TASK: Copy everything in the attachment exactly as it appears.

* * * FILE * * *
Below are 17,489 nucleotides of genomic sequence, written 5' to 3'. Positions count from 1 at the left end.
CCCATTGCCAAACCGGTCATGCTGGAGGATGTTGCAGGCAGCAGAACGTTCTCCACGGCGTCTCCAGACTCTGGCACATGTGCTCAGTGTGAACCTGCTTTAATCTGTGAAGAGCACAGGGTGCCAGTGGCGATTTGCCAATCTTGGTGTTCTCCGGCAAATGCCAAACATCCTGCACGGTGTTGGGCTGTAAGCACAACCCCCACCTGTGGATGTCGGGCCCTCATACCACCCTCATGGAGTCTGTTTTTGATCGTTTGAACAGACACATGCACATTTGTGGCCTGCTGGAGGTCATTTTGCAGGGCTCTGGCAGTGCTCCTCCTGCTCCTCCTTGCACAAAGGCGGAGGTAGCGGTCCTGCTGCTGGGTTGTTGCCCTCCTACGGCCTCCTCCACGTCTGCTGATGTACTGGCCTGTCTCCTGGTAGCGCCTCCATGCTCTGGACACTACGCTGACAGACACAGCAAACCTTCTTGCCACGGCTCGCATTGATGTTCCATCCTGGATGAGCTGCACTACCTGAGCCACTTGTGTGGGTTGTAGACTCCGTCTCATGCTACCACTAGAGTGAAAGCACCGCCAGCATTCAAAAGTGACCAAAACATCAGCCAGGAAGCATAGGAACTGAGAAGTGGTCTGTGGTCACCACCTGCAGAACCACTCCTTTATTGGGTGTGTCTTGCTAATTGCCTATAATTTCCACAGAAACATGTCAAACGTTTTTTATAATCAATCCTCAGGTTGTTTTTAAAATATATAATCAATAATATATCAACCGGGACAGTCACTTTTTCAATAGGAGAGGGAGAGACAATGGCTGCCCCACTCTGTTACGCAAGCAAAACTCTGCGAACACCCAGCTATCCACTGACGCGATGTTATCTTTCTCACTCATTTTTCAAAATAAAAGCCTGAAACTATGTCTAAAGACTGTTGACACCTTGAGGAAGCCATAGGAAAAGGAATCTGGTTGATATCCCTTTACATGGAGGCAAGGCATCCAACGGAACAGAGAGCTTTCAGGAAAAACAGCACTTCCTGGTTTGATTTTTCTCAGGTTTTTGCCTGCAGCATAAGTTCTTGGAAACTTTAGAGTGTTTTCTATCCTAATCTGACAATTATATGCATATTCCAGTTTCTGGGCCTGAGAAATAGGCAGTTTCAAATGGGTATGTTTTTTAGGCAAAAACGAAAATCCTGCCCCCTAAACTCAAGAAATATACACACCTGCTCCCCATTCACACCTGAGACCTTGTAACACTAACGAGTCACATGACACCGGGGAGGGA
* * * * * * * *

Below are 17,489 nucleotides of genomic sequence, written 5' to 3'. Positions count from 1 at the left end.
CCCATTGCCAAACCGGTCATGCTGGAGGATGTTGCAGGCAGCAGAACGTTCTCCACGGCGTCTCCAGACTCTGGCACATGTGCTCAGTGTGAACCTGCTTTAATCTGTGAAGAGCACAGGGTGCCAGTGGCGATTTGCCAATCTTGGTGTTCTCCGGCAAATGCCAAACATCCTGCACGGTGTTGGGCTGTAAGCACAACCCCCACCTGTGGATGTCGGGCCCTCATACCACCCTCATGGAGTCTGTTTTTGATCGTTTGAACAGACACATGCACATTTGTGGCCTGCTGGAGGTCATTTTGCAGGGCTCTGGCAGTGCTCCTCCTGCTCCTCCTTGCACAAAGGCGGAGGTAGCGGTCCTGCTGCTGGGTTGTTGCCCTCCTACGGCCTCCTCCACGTCTGCTGATGTACTGGCCTGTCTCCTGGTAGCGCCTCCATGCTCTGGACACTACGCTGACAGACACAGCAAACCTTCTTGCCACGGCTCGCATTGATGTTCCATCCTGGATGAGCTGCACTACCTGAGCCACTTGTGTGGGTTGTAGACTCCGTCTCATGCTACCACTAGAGTGAAAGCACCGCCAGCATTCAAAAGTGACCAAAACATCAGCCAGGAAGCATAGGAACTGAGAAGTGGTCTGTGGTCACCACCTGCAGAACCACTCCTTTATTGGGTGTGTCTTGCTAATTGCCTATAATTTCCACAGAAACATGTCAAACGTTTTTTATAATCAATCCTCAGGTTGTTTTTAAAATATATAATCAATAATATATCAACCGGGACAGTCACTTTTTCAATAGGAGAGGGAGAGACAATGGCTGCCCCACTCTGTTACGCAAGCAAAACTCTGCGAACACCCAGCTATCCACTGACGCGATGTTATCTTTCTCACTCATTTTTCAAAATAAAAGCCTGAAACTATGTCTAAAGACTGTTGACACCTTGAGGAAGCCATAGGAAAAGGAATCTGGTTGATATCCCTTTACATGGAGGCAAGGCATCCAACGGAACAGAGAGCTTTCAGGAAAAACAGCACTTCCTGGTTTGATTTTTCTCAGGTTTTTGCCTGCAGCATAAGTTCTTGGAAACTTTAGAGTGTTTTCTATCCTAATCTGACAATTATATGCATATTCCAGTTTCTGGGCCTGAGAAATAGGCAGTTTCAAATGGGTATGTTTTTTAGGCAAAAACGAAAATCCTGCCCCCTAAACTCAAGAAATATACACACCTGCTCCCCATTCACACCTGAGACCTTGTAACACTAACGAGTCACATGACACCGGGGAGGGA